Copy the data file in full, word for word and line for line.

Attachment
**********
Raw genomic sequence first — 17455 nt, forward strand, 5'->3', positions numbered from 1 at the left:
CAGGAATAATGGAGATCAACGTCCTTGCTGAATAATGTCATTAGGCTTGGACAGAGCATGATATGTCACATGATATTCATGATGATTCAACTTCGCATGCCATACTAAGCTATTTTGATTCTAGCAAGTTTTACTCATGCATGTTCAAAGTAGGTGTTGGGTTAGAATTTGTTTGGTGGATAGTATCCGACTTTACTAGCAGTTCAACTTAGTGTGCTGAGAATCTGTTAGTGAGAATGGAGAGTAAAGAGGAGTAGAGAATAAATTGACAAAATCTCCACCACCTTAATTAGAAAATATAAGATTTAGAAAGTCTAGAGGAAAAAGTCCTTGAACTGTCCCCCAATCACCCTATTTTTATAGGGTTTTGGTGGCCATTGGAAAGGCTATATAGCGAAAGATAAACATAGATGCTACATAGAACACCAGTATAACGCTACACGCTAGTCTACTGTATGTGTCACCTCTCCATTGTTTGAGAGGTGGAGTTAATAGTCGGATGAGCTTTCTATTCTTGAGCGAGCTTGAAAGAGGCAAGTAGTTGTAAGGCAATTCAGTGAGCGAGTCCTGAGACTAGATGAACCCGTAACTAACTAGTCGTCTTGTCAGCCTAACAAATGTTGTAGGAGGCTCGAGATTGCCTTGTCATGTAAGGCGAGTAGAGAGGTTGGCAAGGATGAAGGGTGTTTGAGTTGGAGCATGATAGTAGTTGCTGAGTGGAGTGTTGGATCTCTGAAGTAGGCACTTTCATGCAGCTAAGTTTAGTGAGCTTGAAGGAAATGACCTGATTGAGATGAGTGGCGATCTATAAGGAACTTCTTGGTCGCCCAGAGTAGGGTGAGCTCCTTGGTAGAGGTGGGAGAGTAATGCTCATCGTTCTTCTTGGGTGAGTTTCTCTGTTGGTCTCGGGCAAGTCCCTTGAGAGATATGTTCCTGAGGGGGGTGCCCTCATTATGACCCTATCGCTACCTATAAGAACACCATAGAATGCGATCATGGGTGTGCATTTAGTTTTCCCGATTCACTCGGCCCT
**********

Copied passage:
Raw genomic sequence first — 17455 nt, forward strand, 5'->3', positions numbered from 1 at the left:
CAGGAATAATGGAGATCAACGTCCTTGCTGAATAATGTCATTAGGCTTGGACAGAGCATGATATGTCACATGATATTCATGATGATTCAACTTCGCATGCCATACTAAGCTATTTTGATTCTAGCAAGTTTTACTCATGCATGTTCAAAGTAGGTGTTGGGTTAGAATTTGTTTGGTGGATAGTATCCGACTTTACTAGCAGTTCAACTTAGTGTGCTGAGAATCTGTTAGTGAGAATGGAGAGTAAAGAGGAGTAGAGAATAAATTGACAAAATCTCCACCACCTTAATTAGAAAATATAAGATTTAGAAAGTCTAGAGGAAAAAGTCCTTGAACTGTCCCCCAATCACCCTATTTTTATAGGGTTTTGGTGGCCATTGGAAAGGCTATATAGCGAAAGATAAACATAGATGCTACATAGAACACCAGTATAACGCTACACGCTAGTCTACTGTATGTGTCACCTCTCCATTGTTTGAGAGGTGGAGTTAATAGTCGGATGAGCTTTCTATTCTTGAGCGAGCTTGAAAGAGGCAAGTAGTTGTAAGGCAATTCAGTGAGCGAGTCCTGAGACTAGATGAACCCGTAACTAACTAGTCGTCTTGTCAGCCTAACAAATGTTGTAGGAGGCTCGAGATTGCCTTGTCATGTAAGGCGAGTAGAGAGGTTGGCAAGGATGAAGGGTGTTTGAGTTGGAGCATGATAGTAGTTGCTGAGTGGAGTGTTGGATCTCTGAAGTAGGCACTTTCATGCAGCTAAGTTTAGTGAGCTTGAAGGAAATGACCTGATTGAGATGAGTGGCGATCTATAAGGAACTTCTTGGTCGCCCAGAGTAGGGTGAGCTCCTTGGTAGAGGTGGGAGAGTAATGCTCATCGTTCTTCTTGGGTGAGTTTCTCTGTTGGTCTCGGGCAAGTCCCTTGAGAGATATGTTCCTGAGGGGGGTGCCCTCATTATGACCCTATCGCTACCTATAAGAACACCATAGAATGCGATCATGGGTGTGCATTTAGTTTTCCCGATTCACTCGGCCCT